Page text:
Solar Minimum is widely misunderstood.  Many people think it brings a period of dull quiet. In fact, space weather changes in interesting ways. For instance, as the extreme ultraviolet output of the sun decreases, the upper atmosphere of Earth cools and collapses. This allows space junk to accumulate around our planet. Also, the heliosphere shrinks, bringing interstellar space closer to Earth; galactic cosmic rays penetrate the inner solar system and our atmosphere with relative ease. (More on this below.) Meanwhile, geomagnetic storms and auroras will continue–caused mainly by solar wind streams instead of CMEs. Indeed, Solar Minimum is coming, but it won’t be dull.

COSMIC RAYS CONTINUE TO INTENSIFY: As the sunspot cycle declines, we expect cosmic rays to increase. Is this actually happening? The answer is “yes.” Spaceweather.com and the students of Earth to Sky Calculus have been monitoring radiation levels in the stratosphere with frequent high-altitude balloon flights over California. Here are the latest results, current as of Nov. 11, 2016:

Data show that cosmic ray levels are intensifying with an 11% increase since March 2015.

Cosmic rays are high-energy photons and subatomic particles accelerated in our direction by distant supernovas and other violent events in the Milky Way. Usually, cosmic rays are held at bay by the sun’s magnetic field, which envelops and protects all the planets in the Solar System. But the sun’s magnetic shield is weakening as the solar cycle shifts from Solar Max to Solar Minimum. As the sunspot cycle goes down, cosmic rays go up.

The sensors we send to the stratosphere measure X-rays and gamma-rays which are produced by the crash of primary cosmic rays into Earth’s atmosphere. In this way we are able to track increasing levels of radiation. The increase is expected to continue for years to come as solar activity plunges toward a deep Solar Minimum in 2019-2020.

Recently, we have expanded the scope of our measurements beyond California with launch sites in three continents: North America, South America and soon above the Arctic Circle in Europe. This Intercontinental Space Weather Balloon Network will allow us to probe the variable protection we receive from Earth’s magnetic field and atmosphere as a function of location around the globe.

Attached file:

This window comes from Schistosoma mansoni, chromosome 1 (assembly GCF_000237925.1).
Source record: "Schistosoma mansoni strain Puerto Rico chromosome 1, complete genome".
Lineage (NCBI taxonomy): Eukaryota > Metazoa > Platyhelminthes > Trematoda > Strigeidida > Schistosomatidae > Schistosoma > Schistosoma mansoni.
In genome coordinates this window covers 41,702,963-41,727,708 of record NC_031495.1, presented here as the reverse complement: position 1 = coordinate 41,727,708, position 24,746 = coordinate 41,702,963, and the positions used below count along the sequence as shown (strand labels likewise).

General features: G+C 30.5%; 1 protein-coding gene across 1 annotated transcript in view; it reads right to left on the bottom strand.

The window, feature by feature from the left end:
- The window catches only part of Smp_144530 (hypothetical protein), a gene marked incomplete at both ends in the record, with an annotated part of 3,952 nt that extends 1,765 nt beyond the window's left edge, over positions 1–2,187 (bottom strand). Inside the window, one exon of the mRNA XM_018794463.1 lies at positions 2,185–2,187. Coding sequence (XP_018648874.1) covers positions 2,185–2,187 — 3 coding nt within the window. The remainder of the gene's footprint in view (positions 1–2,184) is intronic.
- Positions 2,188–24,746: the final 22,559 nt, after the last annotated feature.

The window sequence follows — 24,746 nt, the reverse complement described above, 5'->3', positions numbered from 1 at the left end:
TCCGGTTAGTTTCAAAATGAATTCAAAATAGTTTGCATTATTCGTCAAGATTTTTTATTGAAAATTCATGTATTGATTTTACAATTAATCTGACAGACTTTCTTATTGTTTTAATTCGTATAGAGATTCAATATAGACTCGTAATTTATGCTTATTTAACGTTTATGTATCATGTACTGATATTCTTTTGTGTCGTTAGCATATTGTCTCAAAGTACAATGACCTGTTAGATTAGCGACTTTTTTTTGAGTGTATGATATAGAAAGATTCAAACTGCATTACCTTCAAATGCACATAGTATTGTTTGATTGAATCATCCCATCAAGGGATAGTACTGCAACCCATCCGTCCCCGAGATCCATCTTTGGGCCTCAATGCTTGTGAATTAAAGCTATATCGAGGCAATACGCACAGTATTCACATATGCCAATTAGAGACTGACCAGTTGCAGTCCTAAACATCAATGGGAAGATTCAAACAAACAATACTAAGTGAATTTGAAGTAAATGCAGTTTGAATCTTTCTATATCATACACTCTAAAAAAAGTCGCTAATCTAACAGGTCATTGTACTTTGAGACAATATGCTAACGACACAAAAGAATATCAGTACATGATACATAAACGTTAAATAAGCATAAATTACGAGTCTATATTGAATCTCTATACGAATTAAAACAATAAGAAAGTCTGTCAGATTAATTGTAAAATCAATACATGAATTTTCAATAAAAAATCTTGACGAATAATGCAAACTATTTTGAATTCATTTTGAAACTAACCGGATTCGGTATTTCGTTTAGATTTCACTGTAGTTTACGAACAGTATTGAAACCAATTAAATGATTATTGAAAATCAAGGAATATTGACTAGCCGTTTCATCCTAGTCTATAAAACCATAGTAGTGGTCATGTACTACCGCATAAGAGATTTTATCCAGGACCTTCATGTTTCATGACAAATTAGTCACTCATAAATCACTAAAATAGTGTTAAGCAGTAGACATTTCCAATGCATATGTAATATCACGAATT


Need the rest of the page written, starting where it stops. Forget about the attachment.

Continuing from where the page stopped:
Intercontinental Space Weather Balloon Network

For the past 2 years, Spaceweather.com and the students of Earth to Sky Calculus have been launching “space weather balloons” to measure cosmic rays in the atmosphere.  Regular flights over California show that atmospheric radiation is intensifying in response to changes in the solar cycle.  Now, our monitoring program is going global.  In recent months we have been developing launch sites in multiple US states as well as South America and Europe. This is what the International Space Weather Ballooning Network looks like in October 2016:

Recent additions expand our coverage north of the Arctic Circle (Sweden) and closer to the core of the South Atlantic Anomaly (Argentina).  We also hope to add a site in Antarctica in 2018.

The purpose of launching balloons from so many places is to map out the distribution of cosmic rays around our planet. A single launch site is simply not enough to reveal the nonuniform shielding of our planet’s magnetic field and the complicated response of our atmosphere to changes in solar activity.

Our first test of the network validated these ideas. During a 48 hour period from August 20th-22nd we launched 4 balloons in quick succession from southern Chile, California, Oregon, and Washington. The ascending payloads sampled atmospheric radiation (X-rays and gamma-rays) from ground level to the stratosphere over a geographical range of more than 10,000 km. Here are the results:

The curves show radiation levels vs. altitude for each of the four sites. Numbers in parentheses are magnetic latitude–a measure of distance from Earth’s magnetic equator.

At a glance we can see that atmospheric radiation is a strong function of magnetic latitude. Washington State at +53o has more than twice the amount of radiation as southern Chile at -29o–despite the fact that the Chilean balloon flew into the outskirts of the South Atlantic Anomaly. Clearly, Earth’s magnetic field provides very uneven protection against cosmic rays.

To explore these findings further, we are planning additional network launches every month from now on, adding new sites as often as possible. A launch from inside the Arctic Circle in January 2017 is highly anticipated. Stay tuned for updates from the Intercontinental SWx Balloon Network.